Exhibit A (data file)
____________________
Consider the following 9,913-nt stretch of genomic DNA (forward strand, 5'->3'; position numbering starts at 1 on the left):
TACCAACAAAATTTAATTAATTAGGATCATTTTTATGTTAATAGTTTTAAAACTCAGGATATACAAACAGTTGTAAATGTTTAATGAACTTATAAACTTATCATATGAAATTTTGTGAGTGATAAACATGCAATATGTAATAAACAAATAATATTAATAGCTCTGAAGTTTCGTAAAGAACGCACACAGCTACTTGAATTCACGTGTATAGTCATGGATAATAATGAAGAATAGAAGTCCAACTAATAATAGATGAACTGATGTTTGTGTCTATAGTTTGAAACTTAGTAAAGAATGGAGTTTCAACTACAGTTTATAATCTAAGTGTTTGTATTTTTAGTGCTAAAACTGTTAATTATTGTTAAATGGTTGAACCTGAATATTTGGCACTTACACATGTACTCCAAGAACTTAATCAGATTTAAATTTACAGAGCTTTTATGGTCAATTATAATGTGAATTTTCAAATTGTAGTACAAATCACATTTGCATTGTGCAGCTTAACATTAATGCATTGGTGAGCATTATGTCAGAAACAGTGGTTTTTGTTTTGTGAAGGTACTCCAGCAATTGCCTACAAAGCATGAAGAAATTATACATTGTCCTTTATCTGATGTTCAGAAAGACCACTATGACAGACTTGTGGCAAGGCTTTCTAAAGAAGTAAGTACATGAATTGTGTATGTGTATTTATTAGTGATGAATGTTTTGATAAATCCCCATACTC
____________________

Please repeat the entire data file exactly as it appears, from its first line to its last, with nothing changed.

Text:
Consider the following 9,913-nt stretch of genomic DNA (forward strand, 5'->3'; position numbering starts at 1 on the left):
TACCAACAAAATTTAATTAATTAGGATCATTTTTATGTTAATAGTTTTAAAACTCAGGATATACAAACAGTTGTAAATGTTTAATGAACTTATAAACTTATCATATGAAATTTTGTGAGTGATAAACATGCAATATGTAATAAACAAATAATATTAATAGCTCTGAAGTTTCGTAAAGAACGCACACAGCTACTTGAATTCACGTGTATAGTCATGGATAATAATGAAGAATAGAAGTCCAACTAATAATAGATGAACTGATGTTTGTGTCTATAGTTTGAAACTTAGTAAAGAATGGAGTTTCAACTACAGTTTATAATCTAAGTGTTTGTATTTTTAGTGCTAAAACTGTTAATTATTGTTAAATGGTTGAACCTGAATATTTGGCACTTACACATGTACTCCAAGAACTTAATCAGATTTAAATTTACAGAGCTTTTATGGTCAATTATAATGTGAATTTTCAAATTGTAGTACAAATCACATTTGCATTGTGCAGCTTAACATTAATGCATTGGTGAGCATTATGTCAGAAACAGTGGTTTTTGTTTTGTGAAGGTACTCCAGCAATTGCCTACAAAGCATGAAGAAATTATACATTGTCCTTTATCTGATGTTCAGAAAGACCACTATGACAGACTTGTGGCAAGGCTTTCTAAAGAAGTAAGTACATGAATTGTGTATGTGTATTTATTAGTGATGAATGTTTTGATAAATCCCCATACTC